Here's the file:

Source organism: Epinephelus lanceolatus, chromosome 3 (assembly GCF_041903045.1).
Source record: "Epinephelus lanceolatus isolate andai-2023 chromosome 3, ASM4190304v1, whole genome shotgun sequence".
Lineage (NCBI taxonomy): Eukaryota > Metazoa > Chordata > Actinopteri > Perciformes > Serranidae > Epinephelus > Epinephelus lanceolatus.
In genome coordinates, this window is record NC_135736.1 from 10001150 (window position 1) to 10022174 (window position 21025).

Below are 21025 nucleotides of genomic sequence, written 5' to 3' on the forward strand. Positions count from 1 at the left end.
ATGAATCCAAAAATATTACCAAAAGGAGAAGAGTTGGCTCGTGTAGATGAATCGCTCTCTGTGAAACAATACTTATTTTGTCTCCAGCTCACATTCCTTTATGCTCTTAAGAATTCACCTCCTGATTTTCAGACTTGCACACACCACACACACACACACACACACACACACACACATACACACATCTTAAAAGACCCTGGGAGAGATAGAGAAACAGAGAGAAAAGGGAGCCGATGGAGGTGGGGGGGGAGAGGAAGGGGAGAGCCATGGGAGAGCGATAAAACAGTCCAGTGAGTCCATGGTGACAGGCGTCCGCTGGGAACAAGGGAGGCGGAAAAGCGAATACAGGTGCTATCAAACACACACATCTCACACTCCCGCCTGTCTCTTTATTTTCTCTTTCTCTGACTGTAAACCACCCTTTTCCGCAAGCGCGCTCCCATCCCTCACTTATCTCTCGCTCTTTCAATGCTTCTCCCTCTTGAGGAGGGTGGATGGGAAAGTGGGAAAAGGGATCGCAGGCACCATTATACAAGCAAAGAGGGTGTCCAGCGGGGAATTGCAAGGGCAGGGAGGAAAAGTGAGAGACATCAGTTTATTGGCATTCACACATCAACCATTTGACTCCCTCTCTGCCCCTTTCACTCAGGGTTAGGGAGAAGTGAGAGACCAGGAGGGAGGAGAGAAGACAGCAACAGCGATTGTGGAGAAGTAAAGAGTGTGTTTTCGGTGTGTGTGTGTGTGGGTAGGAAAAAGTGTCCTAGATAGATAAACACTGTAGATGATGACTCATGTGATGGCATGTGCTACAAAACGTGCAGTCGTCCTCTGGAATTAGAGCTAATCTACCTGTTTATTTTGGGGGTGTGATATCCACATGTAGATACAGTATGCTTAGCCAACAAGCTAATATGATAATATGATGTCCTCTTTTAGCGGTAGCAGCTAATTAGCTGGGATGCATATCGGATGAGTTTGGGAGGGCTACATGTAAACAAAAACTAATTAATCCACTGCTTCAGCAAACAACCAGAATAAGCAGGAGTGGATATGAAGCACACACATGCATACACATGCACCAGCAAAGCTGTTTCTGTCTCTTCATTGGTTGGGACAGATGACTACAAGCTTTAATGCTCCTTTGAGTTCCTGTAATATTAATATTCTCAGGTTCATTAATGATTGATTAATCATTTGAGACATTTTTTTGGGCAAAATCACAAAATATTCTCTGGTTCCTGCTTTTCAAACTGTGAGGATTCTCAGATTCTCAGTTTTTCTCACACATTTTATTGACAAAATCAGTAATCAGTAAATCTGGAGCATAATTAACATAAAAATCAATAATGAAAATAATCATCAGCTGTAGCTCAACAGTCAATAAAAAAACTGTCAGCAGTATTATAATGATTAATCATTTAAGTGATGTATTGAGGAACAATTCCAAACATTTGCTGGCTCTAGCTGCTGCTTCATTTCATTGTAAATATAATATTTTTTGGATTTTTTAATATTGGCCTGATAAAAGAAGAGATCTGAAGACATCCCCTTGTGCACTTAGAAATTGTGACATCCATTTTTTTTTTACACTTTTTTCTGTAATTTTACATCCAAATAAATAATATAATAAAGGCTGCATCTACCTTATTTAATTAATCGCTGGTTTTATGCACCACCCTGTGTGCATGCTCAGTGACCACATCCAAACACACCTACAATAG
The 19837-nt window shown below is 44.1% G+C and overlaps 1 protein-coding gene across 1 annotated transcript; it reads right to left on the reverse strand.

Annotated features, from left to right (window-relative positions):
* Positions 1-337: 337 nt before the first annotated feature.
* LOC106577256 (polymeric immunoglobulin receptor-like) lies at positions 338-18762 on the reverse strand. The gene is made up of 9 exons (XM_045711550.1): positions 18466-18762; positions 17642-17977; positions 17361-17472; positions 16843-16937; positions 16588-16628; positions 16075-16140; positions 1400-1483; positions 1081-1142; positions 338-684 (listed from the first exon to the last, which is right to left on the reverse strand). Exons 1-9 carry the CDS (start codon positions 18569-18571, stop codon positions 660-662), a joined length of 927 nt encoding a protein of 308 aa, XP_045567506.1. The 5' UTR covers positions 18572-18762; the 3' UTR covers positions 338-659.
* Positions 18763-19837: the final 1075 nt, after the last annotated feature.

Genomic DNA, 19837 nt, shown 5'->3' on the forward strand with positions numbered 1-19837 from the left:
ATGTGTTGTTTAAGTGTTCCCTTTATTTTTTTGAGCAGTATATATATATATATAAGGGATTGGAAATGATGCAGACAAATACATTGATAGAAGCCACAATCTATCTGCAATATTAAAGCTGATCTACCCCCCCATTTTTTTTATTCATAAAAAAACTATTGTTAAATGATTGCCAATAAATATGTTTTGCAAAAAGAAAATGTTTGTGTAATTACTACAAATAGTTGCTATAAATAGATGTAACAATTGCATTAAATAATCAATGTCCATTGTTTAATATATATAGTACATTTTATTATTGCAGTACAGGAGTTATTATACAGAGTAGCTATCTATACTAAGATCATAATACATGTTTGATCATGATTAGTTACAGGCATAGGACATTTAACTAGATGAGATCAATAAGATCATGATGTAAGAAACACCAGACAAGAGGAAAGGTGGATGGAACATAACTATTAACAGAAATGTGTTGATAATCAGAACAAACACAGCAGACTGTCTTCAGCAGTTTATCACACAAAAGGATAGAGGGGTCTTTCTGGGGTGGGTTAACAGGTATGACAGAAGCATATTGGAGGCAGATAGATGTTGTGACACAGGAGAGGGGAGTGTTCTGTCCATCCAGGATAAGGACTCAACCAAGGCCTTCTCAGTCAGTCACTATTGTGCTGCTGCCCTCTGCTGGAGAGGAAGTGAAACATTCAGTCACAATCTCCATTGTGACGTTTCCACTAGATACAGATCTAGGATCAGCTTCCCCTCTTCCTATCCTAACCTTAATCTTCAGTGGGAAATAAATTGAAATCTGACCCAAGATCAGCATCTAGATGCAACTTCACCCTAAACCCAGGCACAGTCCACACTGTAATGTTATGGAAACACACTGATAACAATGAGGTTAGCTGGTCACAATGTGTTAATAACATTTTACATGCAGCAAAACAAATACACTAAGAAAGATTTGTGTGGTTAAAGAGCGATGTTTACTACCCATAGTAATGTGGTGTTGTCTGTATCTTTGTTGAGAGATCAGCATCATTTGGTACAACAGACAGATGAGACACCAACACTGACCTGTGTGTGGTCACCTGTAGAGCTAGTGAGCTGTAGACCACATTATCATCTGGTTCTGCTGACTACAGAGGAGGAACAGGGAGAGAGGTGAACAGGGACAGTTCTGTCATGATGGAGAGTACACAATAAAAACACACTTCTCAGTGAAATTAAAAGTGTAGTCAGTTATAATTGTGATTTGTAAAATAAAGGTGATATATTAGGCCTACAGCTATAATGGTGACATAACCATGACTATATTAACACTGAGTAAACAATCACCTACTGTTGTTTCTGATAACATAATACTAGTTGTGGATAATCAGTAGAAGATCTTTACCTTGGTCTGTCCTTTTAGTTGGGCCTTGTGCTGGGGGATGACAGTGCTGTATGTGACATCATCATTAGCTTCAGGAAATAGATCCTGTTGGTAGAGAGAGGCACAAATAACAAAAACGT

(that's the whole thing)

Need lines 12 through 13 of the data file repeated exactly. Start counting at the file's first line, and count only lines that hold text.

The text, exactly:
Genomic DNA, 19837 nt, shown 5'->3' on the forward strand with positions numbered 1-19837 from the left:
ATGTGTTGTTTAAGTGTTCCCTTTATTTTTTTGAGCAGTATATATATATATATAAGGGATTGGAAATGATGCAGACAAATACATTGATAGAAGCCACAATCTATCTGCAATATTAAAGCTGATCTACCCCCCCATTTTTTTTATTCATAAAAAAACTATTGTTAAATGATTGCCAATAAATATGTTTTGCAAAAAGAAAATGTTTGTGTAATTACTACAAATAGTTGCTATAAATAGATGTAACAATTGCATTAAATAATCAATGTCCATTGTTTAATATATATAGTACATTTTATTATTGCAGTACAGGAGTTATTATACAGAGTAGCTATCTATACTAAGATCATAATACATGTTTGATCATGATTAGTTACAGGCATAGGACATTTAACTAGATGAGATCAATAAGATCATGATGTAAGAAACACCAGACAAGAGGAAAGGTGGATGGAACATAACTATTAACAGAAATGTGTTGATAATCAGAACAAACACAGCAGACTGTCTTCAGCAGTTTATCACACAAAAGGATAGAGGGGTCTTTCTGGGGTGGGTTAACAGGTATGACAGAAGCATATTGGAGGCAGATAGATGTTGTGACACAGGAGAGGGGAGTGTTCTGTCCATCCAGGATAAGGACTCAACCAAGGCCTTCTCAGTCAGTCACTATTGTGCTGCTGCCCTCTGCTGGAGAGGAAGTGAAACATTCAGTCACAATCTCCATTGTGACGTTTCCACTAGATACAGATCTAGGATCAGCTTCCCCTCTTCCTATCCTAACCTTAATCTTCAGTGGGAAATAAATTGAAATCTGACCCAAGATCAGCATCTAGATGCAACTTCACCCTAAACCCAGGCACAGTCCACACTGTAATGTTATGGAAACACACTGATAACAATGAGGTTAGCTGGTCACAATGTGTTAATAACATTTTACATGCAGCAAAACAAATACACTAAGAAAGATTTGTGTGGTTAAAGAGCGATGTTTACTACCCATAGTAATGTGGTGTTGTCTGTATCTTTGTTGAGAGATCAGCATCATTTGGTACAACAGACAGATGAGACACCAACACTGACCTGTGTGTGGTCACCTGTAGAGCTAGTGAGCTGTAGACCACATTATCATCTGGTTCTGCTGACTACAGAGGAGGAACAGGGAGAGAGGTGAACAGGGACAGTTCTGTCATGATGGAGAGTACACAATAAAAACACACTTCTCAGTGAAATTAAAAGTGTAGTCAGTTATAATTGTGATTTGTAAAATAAAGGTGATATATTAGGCCTACAGCTATAATGGTGACATAACCATGACTATATTAACACTGAGTAAACAATCACCTACTGTTGTTTCTGATAACATAATACTAGTTGTGGATAATCAGTAGAAGATCTTTACCTTGGTCTGTCCTTTTAGTTGGGCCTTGTGCTGGGGGATGACAGTGCTGTATGTGACATCATCATTAGCTTCAGGAAATAGATCCTGTTGGTAGAGAGAGGCACAAATAACAAAAACGT